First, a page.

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Blessed are the Cheesemakers    by Sarah-Kate Lynch order for
Blessed are the Cheesemakers
by Sarah-Kate Lynch
Order:  USA  Can
Warner, 2003 (2003)
Hardcover, Audio, CD

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* *   Reviewed by Hilary Williamson

Cheese is the deus ex machina that knots together three different story threads in this whimsical, wistful tale that takes us (and a couple of bemused protagonists) from New York and a remote South Seas island to County Cork, Ireland. There we meet two old men (one of whom is fey), famed cheesemakers who help young women with a 'bun in the oven' by hiring them as milkmaids - they 'need girls who can hold a tune and who don't eat meat to hand-milk the cows.' It's all a bit bizarre - at times clownish - but also a lot of fun.

The story opens on Corrie and Fee (Joseph Corrigan and Joseph Feehan) hankering for Corrie's long lost granddaughter Abbey as they celebrate her birthday with their pernickety Princess Grace Memorial Blue cheese. Another piece of the Princess rots angrily in the SoHo refrigerator of Kit Stephens, devastated by the loss of his wife Jacey and their unborn child. Kit has thrown his career down the toilet and is about to follow it when his ex-secretary Niamh sends him to Avis O'Regan (who works for Corrie and Fee) for rehabilitation.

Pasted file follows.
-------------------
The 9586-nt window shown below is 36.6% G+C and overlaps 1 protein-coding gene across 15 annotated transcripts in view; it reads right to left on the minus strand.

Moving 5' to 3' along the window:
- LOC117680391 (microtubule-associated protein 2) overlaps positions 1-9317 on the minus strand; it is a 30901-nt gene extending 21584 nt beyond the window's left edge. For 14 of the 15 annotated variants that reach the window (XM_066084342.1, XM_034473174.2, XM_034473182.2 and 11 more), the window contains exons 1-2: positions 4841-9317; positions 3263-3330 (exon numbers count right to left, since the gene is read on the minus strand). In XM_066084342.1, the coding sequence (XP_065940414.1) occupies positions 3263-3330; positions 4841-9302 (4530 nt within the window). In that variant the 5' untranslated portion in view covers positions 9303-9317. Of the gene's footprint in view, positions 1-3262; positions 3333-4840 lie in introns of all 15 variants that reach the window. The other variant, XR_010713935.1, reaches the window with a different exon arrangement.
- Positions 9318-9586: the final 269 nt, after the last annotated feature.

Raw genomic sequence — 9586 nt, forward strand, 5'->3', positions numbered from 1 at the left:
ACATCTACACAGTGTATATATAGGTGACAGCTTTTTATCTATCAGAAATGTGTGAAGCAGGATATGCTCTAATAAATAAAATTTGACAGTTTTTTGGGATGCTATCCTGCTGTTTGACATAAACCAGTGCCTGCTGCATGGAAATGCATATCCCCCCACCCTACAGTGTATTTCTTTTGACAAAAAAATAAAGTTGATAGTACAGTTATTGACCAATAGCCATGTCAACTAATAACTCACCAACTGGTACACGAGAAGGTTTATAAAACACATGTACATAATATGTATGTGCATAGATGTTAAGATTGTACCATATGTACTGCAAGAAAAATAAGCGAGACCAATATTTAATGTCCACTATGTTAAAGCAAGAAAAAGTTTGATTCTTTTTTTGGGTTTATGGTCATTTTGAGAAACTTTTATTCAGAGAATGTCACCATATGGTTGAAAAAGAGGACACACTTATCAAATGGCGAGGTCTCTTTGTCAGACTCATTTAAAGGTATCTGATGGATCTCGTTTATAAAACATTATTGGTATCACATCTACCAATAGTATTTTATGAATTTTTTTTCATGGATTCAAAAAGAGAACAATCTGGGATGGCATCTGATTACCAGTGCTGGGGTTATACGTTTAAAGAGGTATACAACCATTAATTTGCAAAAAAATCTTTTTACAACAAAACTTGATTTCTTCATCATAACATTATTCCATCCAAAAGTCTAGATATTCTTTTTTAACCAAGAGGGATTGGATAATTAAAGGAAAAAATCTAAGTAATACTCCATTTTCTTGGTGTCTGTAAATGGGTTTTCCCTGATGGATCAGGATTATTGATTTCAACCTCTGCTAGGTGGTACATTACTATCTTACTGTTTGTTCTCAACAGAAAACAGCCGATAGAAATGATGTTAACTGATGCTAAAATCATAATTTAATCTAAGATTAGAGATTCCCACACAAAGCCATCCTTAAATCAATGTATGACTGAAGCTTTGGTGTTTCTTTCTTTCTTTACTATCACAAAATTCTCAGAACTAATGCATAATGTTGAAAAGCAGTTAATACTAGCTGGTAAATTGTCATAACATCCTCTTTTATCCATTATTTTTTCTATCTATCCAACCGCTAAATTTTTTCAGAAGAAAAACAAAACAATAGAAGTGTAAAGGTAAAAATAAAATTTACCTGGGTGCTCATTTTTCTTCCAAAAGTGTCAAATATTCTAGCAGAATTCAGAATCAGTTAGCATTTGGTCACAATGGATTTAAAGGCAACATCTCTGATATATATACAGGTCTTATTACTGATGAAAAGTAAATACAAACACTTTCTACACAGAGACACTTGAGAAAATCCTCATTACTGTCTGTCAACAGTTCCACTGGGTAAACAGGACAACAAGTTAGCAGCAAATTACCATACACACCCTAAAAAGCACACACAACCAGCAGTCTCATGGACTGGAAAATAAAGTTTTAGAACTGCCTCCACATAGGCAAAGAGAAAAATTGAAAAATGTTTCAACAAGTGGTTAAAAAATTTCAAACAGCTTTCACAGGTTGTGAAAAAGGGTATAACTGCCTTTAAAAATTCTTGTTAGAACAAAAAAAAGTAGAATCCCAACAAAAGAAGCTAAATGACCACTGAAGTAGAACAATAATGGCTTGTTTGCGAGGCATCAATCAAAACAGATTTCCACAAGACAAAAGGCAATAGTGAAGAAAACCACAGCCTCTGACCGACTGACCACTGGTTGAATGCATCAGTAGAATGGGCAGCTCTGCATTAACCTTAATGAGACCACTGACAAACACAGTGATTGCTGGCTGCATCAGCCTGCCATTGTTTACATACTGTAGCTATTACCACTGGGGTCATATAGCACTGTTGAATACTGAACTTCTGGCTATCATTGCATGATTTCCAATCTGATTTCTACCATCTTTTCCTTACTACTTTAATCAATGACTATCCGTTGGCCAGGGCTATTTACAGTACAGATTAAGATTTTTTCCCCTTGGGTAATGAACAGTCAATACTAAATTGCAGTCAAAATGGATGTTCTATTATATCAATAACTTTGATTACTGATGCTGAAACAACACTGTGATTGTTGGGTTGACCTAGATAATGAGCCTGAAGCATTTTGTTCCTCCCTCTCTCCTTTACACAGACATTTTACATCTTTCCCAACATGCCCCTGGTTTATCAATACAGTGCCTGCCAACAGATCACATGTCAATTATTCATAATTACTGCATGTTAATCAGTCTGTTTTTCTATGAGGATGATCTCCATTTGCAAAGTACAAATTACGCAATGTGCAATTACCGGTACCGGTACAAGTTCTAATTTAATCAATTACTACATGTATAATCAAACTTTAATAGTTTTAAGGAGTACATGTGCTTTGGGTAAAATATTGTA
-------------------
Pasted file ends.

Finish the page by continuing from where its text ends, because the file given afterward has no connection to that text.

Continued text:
Where's Abbey? She's spent years 'daydreaming her life away' in a spartan, loveless existence with her husband Bruce/Martin on Ate'ate ('two miles long and one mile across') in the isolated Sullivanese Islands. After her life there is revealed to be a lie and she suffers a subsequent betrayal from her actress mother in London, Abbey also ends up with Corrie and Fee at Coolarney House. There the old men plot while they ply Kit and Abbey with the magical 'Coeur de Coolarney' cheese, or at least with its fumes.

There's a bit of a mystery (the fate of both Kit's and Corrie's wives), a hint of the supernatural, a touch of romance, a few surprises, and a bellyful of farce, from the fart that is Abbey's husband's name to the 'pregnant singing vegetarian milkmaids'. But the old men steal the show. One is logical and the other intuitive, but they share a deep, longstanding friendship. You may think you've strayed into never never land as you begin this novel, but by the end you'll be a believer in 'the magic in cheese'.

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